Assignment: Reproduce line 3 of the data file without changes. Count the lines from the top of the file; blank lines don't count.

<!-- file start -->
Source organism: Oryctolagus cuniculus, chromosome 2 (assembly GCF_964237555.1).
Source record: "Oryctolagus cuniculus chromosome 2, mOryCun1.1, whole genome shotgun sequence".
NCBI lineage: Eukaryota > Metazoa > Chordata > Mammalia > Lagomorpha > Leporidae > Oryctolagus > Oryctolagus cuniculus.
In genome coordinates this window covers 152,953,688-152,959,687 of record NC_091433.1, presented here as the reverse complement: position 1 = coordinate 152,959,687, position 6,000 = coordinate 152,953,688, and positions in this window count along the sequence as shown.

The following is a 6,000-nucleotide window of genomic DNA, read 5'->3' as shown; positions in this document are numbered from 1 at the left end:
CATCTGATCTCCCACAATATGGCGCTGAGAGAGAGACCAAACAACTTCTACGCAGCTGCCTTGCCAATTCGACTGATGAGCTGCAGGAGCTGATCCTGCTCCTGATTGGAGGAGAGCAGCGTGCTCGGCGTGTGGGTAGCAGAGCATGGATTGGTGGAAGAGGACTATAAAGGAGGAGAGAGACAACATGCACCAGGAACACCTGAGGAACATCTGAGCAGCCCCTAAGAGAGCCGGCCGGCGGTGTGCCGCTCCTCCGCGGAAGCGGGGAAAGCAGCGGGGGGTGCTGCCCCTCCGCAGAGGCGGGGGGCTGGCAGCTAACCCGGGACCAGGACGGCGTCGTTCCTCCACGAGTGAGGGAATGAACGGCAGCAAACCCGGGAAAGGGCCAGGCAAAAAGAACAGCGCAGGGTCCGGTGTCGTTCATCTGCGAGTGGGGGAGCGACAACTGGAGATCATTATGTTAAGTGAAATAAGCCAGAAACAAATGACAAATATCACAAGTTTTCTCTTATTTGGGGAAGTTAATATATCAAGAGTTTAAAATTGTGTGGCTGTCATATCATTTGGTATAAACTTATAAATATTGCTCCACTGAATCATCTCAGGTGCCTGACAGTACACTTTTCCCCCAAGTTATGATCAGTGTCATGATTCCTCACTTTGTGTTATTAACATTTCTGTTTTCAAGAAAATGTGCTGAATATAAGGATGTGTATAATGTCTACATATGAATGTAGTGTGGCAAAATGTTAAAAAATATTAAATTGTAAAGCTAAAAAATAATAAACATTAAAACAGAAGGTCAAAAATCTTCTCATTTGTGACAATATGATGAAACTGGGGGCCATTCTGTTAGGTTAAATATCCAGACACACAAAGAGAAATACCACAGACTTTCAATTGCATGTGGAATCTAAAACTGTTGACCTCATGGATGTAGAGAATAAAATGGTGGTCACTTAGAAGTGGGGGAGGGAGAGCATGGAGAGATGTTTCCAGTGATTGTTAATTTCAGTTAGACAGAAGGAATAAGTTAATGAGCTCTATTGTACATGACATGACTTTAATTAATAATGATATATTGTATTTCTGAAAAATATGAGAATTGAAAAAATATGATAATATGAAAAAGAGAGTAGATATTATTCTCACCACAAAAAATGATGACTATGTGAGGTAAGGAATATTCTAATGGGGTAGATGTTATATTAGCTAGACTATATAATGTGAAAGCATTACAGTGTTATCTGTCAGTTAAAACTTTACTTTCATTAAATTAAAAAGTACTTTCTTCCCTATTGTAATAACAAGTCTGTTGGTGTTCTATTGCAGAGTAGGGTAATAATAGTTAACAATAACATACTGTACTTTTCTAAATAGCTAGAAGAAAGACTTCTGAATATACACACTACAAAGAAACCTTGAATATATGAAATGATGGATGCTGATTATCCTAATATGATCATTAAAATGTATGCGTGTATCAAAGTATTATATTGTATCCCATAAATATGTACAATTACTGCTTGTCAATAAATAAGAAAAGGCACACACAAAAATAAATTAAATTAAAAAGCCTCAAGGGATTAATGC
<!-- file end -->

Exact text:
NCBI lineage: Eukaryota > Metazoa > Chordata > Mammalia > Lagomorpha > Leporidae > Oryctolagus > Oryctolagus cuniculus.